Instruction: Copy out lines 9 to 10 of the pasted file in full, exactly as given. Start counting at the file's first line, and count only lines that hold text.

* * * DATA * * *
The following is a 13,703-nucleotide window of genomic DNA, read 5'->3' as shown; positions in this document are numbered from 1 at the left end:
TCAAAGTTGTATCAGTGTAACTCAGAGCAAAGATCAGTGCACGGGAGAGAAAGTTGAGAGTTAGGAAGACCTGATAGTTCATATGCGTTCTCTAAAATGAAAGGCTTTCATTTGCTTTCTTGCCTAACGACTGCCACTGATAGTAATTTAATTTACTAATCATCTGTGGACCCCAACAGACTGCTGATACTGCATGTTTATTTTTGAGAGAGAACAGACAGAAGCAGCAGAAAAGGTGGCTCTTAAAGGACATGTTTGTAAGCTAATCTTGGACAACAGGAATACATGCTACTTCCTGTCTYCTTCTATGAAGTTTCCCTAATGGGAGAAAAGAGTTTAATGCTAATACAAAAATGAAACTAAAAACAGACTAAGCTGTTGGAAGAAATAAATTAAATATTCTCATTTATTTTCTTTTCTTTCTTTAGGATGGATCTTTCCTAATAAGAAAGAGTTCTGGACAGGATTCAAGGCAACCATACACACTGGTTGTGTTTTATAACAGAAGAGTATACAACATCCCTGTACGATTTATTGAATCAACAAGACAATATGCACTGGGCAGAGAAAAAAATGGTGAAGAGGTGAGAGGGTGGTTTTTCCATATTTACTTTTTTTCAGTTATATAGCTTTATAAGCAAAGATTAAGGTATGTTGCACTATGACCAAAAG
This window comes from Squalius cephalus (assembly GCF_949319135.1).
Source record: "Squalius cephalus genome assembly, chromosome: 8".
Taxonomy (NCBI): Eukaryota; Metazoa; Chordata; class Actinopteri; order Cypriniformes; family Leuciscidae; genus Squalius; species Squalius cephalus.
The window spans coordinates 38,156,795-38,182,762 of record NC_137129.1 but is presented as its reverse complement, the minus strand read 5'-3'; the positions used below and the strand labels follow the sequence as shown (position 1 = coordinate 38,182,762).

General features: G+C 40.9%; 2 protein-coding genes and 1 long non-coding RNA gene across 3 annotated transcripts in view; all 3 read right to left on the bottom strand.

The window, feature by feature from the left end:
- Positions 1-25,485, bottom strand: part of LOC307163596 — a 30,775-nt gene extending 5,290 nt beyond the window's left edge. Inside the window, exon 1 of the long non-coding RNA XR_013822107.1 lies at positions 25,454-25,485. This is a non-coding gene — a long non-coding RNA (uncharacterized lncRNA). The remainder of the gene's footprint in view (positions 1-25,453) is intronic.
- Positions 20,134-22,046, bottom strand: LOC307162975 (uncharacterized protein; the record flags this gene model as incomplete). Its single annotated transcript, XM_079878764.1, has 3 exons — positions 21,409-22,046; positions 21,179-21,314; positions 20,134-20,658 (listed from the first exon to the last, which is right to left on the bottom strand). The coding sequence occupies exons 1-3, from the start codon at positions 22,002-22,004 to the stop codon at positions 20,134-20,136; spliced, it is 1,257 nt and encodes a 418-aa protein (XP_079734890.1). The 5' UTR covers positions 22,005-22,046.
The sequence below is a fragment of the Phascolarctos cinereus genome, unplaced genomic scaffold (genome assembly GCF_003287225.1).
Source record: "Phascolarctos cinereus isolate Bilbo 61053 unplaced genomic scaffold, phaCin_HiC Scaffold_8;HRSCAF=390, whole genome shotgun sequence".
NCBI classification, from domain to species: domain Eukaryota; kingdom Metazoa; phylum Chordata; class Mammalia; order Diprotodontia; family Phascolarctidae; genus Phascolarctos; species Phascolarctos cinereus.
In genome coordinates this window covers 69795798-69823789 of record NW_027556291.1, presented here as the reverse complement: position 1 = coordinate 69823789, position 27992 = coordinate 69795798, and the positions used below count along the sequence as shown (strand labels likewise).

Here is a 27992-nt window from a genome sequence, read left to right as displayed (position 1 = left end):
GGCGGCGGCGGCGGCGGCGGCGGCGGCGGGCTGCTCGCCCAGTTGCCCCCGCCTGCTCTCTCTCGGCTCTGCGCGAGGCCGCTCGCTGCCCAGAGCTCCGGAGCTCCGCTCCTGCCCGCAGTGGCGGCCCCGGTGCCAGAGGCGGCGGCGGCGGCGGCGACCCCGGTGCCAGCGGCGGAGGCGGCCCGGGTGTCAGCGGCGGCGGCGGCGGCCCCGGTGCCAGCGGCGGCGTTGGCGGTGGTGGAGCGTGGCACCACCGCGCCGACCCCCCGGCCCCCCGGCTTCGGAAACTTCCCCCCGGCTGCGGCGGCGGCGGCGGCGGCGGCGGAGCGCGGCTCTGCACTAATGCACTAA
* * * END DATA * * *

- Positions 1-25,485, bottom strand: part of LOC307163596 — a 30,775-nt gene extending 5,290 nt beyond the window's left edge. Inside the window, exon 1 of the long non-coding RNA XR_013822107.1 lies at positions 25,454-25,485. This is a non-coding gene — a long non-coding RNA (uncharacterized lncRNA). The remainder of the gene's footprint in view (positions 1-25,453) is intronic.
- Positions 20,134-22,046, bottom strand: LOC307162975 (uncharacterized protein; the record flags this gene model as incomplete). Its single annotated transcript, XM_079878764.1, has 3 exons — positions 21,409-22,046; positions 21,179-21,314; positions 20,134-20,658 (listed from the first exon to the last, which is right to left on the bottom strand). The coding sequence occupies exons 1-3, from the start codon at positions 22,002-22,004 to the stop codon at positions 20,134-20,136; spliced, it is 1,257 nt and encodes a 418-aa protein (XP_079734890.1). The 5' UTR covers positions 22,005-22,046.